House Dems press Biden to nix oil industry tax breaks in deficit deal

Forty-five House Democrats are pressing Vice President Biden to ensure that elimination of oil industry tax breaks is part of the deficit-cutting deal he’s trying to craft with Republicans.

“As you consider various options for reducing spending and raising revenue, we write to make sure that unnecessary tax subsidies for the major oil companies are on the table,” states the letter Thursday from Reps. Earl BlumenauerEarl BlumenauerDemocrats give Trump trade chief high marks On The Money: S&P hits record as stocks rally on Fed cut hopes | Facebook's new cryptocurrency raises red flags for critics | Internal IRS watchdog rips agency's taxpayer service | Apple seeks tariff relief First major 'Medicare for All' hearing sharpens attacks on both sides MORE (D-Ore.), Ed MarkeyEdward (Ed) John MarkeyHillicon Valley: House panel advances election security bill | GOP senator targets YouTube with bill on child exploitation | Hicks told Congress Trump camp felt 'relief' after release of Clinton docs | Commerce blacklists five Chinese tech groups Senate Democrats press regulators over reported tech investigations Hillicon Valley: Senate sets hearing on Facebook's cryptocurrency plans | FTC reportedly investigating YouTube over children's privacy | GOP senator riles tech with bill targeting liability shield | FAA pushed to approve drone deliveries MORE (D-Mass.), Lois Capps (D-Calif.) and others.

ADVERTISEMENT

“As you work toward the creation of an agreement to reduce the deficit, we urge you to protect taxpayer dollars by eliminating these wasteful tax subsidies,” the letter states.

Biden is leading high-stakes talks with a bipartisan group of lawmakers aimed at crafting a broad deficit-cutting deal as part of an agreement to raise the debt ceiling.

Senior Senate Democrats are also pressing to eliminate billions of dollars in oil industry tax incentives in the budget talks, but face substantial GOP opposition.

On Wednesday Sens. Charles SchumerCharles (Chuck) Ellis SchumerMcConnell-backed Super PAC says nominating Roy Moore would be 'gift wrapping' seat to Dems McConnell vows to 'vigorously' oppose Moore's Senate bid Pelosi: Trump delay on Harriet Tubman is 'an insult to the hopes of millions' MORE (D-N.Y.) and Robert MenendezRobert (Bob) MenendezSenate to vote on blocking Trump's Saudi arms deal as soon as this week There is a severe physician shortage and it will only worsen Democrats ask Fed to probe Trump's Deutsche Bank ties MORE (D-N.J.) called on the 34 Senate Republicans that voted Tuesday to end ethanol subsidies to throw their weight behind ending oil industry tax breaks as well.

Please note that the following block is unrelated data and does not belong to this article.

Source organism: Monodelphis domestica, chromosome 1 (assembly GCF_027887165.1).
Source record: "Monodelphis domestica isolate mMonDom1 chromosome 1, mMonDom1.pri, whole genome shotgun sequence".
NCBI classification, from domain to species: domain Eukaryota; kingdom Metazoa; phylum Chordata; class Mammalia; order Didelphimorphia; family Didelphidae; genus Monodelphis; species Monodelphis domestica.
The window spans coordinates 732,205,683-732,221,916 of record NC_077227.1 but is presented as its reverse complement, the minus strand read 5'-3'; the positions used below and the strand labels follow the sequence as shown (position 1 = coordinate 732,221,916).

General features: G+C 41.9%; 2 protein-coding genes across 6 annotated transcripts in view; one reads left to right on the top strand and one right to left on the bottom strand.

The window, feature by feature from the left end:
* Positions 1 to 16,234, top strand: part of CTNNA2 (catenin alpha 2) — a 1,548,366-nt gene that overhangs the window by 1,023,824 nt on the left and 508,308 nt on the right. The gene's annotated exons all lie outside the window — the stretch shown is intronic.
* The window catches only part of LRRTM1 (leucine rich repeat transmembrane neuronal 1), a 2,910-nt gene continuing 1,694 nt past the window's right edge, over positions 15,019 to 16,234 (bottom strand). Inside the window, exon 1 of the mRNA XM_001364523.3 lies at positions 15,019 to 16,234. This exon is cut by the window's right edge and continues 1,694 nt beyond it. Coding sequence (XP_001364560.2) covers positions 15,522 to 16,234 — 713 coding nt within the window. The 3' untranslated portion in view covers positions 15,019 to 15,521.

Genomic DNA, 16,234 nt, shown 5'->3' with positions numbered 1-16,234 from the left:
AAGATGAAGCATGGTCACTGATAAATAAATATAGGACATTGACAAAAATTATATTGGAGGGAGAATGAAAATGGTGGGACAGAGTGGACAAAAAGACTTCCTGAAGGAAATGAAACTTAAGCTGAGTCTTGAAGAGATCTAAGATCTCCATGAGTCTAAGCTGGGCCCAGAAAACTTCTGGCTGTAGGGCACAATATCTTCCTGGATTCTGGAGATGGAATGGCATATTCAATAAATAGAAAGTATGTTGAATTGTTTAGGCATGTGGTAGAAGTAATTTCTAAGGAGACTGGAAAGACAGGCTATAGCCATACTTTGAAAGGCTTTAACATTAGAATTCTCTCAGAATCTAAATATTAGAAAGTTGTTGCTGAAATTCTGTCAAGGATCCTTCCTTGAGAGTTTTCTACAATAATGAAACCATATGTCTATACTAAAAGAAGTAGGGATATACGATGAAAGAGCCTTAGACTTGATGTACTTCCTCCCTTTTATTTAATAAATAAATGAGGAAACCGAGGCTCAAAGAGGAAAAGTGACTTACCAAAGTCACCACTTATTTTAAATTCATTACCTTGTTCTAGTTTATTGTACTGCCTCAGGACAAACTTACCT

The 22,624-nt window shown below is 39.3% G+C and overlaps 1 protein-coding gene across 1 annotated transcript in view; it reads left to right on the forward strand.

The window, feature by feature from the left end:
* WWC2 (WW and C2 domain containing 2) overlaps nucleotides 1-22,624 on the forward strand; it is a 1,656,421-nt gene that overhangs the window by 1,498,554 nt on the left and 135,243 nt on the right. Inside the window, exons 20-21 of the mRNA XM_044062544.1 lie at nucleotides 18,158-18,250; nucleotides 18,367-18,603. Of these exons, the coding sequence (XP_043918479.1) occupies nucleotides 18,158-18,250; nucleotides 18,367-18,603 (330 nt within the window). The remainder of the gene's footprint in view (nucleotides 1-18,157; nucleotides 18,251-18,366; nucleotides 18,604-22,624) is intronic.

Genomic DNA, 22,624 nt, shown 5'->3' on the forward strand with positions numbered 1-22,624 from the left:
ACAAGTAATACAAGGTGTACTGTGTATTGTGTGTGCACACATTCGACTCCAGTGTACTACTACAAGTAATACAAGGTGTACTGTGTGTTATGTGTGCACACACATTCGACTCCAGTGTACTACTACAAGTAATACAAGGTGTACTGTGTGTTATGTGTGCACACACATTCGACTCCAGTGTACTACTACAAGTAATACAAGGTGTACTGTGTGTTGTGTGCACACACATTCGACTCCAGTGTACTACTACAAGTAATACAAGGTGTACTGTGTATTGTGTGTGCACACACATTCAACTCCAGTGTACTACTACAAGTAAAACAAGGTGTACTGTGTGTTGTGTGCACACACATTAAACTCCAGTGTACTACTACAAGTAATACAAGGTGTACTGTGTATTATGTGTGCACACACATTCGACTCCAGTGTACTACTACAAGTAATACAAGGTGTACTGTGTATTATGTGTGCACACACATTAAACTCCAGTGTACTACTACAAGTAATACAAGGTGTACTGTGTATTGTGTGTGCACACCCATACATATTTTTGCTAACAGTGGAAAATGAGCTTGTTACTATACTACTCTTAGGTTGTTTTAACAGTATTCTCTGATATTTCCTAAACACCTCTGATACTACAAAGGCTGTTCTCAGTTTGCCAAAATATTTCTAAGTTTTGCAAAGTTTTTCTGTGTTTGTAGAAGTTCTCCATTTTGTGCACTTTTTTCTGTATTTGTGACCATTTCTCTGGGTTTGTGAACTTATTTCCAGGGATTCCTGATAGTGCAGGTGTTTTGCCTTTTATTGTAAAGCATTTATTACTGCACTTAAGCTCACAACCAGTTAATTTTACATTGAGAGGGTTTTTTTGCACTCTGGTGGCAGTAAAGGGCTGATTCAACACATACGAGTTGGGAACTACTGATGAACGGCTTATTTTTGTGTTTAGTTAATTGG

Here is the letter from House Democrats:

Dear Vice President Biden: 

We commend your efforts to forge a bi-partisan agreement to reduce the deficit. We understand that reducing the deficit will involve difficult choices and sacrifices on the part of American citizens. As you consider various options for reducing spending and raising revenue, we write to make sure that unnecessary tax subsidies for the major oil companies are on the table.
 
While American families struggle with rising gas prices, the biggest oil companies rake in massive profits.  The biggest five oil companies alone have made a total combined profit of nearly $1 trillion over the past decade, including $35 billion in the first quarter of 2011. Yet, even during times of record profits, oil companies enjoy billions of dollars of tax subsidies courtesy of the American taxpayers. During a time of significant fiscal challenge, this represents a dramatic waste of taxpayer dollars.
 
Oil prices are sufficiently high for companies to explore and drill without incentives. We agree with former President George W. Bush, who said in 2005, “I will tell you with $55 oil we don’t need incentives to oil and gas companies to explore.” Prices today are around $100 a barrel, making these tax incentives even less necessary. Instead, these tax breaks should be first on the chopping block as our nation looks for ways to reduce the deficit. Preserving unnecessary and excessive tax subsidies for the oil industry while cutting programs that improve the lives of Americans every day makes no sense.
 
Cutting these subsidies will not raise gas prices, as the Congressional Research Service and the Joint Economic Committee have confirmed. Because oil prices are set on the global market and U.S. production is relatively low, subsidies provided by U.S. taxpayers serve mainly to increase oil company profits rather than change retail prices. For instance, according to filings provided to the Securities and Exchange Commission, the average cost to produce a barrel of oil in 2010 for the 5 largest oil companies was $11 while the average sale price for a barrel of oil was $72.  Today, prices are considerably higher, while the cost of production has not appreciatively changed.
 
The American public supports ending these tax breaks as part of our effort to reduce the deficit. According to a recent NBC News/Wall Street Journal survey, 74% of Americans favor eliminating tax credits for the oil and gas industries. We agree. As you work toward the creation of an agreement to reduce the deficit, we urge you to protect taxpayer dollars by eliminating these wasteful tax subsidies.  Thank you for your consideration.